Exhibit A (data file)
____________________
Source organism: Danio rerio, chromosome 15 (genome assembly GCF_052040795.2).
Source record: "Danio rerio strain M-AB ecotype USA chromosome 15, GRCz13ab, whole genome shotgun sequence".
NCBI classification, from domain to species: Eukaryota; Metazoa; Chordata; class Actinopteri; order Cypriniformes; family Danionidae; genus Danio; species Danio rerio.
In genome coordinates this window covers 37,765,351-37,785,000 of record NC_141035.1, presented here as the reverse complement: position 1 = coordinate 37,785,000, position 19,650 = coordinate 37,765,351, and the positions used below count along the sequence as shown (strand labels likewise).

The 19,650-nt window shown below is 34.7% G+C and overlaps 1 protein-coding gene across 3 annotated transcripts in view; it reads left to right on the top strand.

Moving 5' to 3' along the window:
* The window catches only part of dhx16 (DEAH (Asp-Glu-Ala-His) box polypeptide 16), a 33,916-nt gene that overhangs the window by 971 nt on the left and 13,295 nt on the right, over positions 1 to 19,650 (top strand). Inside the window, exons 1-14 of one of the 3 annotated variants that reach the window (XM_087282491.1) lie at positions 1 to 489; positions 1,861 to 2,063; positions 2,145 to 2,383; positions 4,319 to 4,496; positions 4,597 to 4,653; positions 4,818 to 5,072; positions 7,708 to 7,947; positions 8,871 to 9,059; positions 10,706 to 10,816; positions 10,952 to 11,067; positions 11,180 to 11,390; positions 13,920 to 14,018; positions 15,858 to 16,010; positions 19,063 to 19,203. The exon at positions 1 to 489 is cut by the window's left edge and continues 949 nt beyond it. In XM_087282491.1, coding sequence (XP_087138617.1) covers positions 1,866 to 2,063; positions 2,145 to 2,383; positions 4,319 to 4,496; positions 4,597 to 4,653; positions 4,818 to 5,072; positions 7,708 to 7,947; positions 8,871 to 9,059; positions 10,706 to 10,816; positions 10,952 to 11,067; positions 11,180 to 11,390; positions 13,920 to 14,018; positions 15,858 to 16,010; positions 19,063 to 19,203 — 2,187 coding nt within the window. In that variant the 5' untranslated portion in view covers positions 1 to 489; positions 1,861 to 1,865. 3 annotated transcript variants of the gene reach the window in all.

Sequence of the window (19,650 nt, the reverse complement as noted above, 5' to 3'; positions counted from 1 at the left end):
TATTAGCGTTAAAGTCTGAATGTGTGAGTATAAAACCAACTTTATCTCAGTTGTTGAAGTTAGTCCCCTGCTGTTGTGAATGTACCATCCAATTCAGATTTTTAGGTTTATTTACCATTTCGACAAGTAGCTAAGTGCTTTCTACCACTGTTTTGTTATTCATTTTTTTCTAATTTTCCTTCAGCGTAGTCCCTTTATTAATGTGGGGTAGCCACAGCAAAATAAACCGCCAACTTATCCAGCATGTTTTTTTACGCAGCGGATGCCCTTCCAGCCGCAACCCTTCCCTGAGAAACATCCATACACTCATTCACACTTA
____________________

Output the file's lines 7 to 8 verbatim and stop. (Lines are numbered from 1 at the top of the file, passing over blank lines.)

* The window catches only part of dhx16 (DEAH (Asp-Glu-Ala-His) box polypeptide 16), a 33,916-nt gene that overhangs the window by 971 nt on the left and 13,295 nt on the right, over positions 1 to 19,650 (top strand). Inside the window, exons 1-14 of one of the 3 annotated variants that reach the window (XM_087282491.1) lie at positions 1 to 489; positions 1,861 to 2,063; positions 2,145 to 2,383; positions 4,319 to 4,496; positions 4,597 to 4,653; positions 4,818 to 5,072; positions 7,708 to 7,947; positions 8,871 to 9,059; positions 10,706 to 10,816; positions 10,952 to 11,067; positions 11,180 to 11,390; positions 13,920 to 14,018; positions 15,858 to 16,010; positions 19,063 to 19,203. The exon at positions 1 to 489 is cut by the window's left edge and continues 949 nt beyond it. In XM_087282491.1, coding sequence (XP_087138617.1) covers positions 1,866 to 2,063; positions 2,145 to 2,383; positions 4,319 to 4,496; positions 4,597 to 4,653; positions 4,818 to 5,072; positions 7,708 to 7,947; positions 8,871 to 9,059; positions 10,706 to 10,816; positions 10,952 to 11,067; positions 11,180 to 11,390; positions 13,920 to 14,018; positions 15,858 to 16,010; positions 19,063 to 19,203 — 2,187 coding nt within the window. In that variant the 5' untranslated portion in view covers positions 1 to 489; positions 1,861 to 1,865. 3 annotated transcript variants of the gene reach the window in all.

Sequence of the window (19,650 nt, the reverse complement as noted above, 5' to 3'; positions counted from 1 at the left end):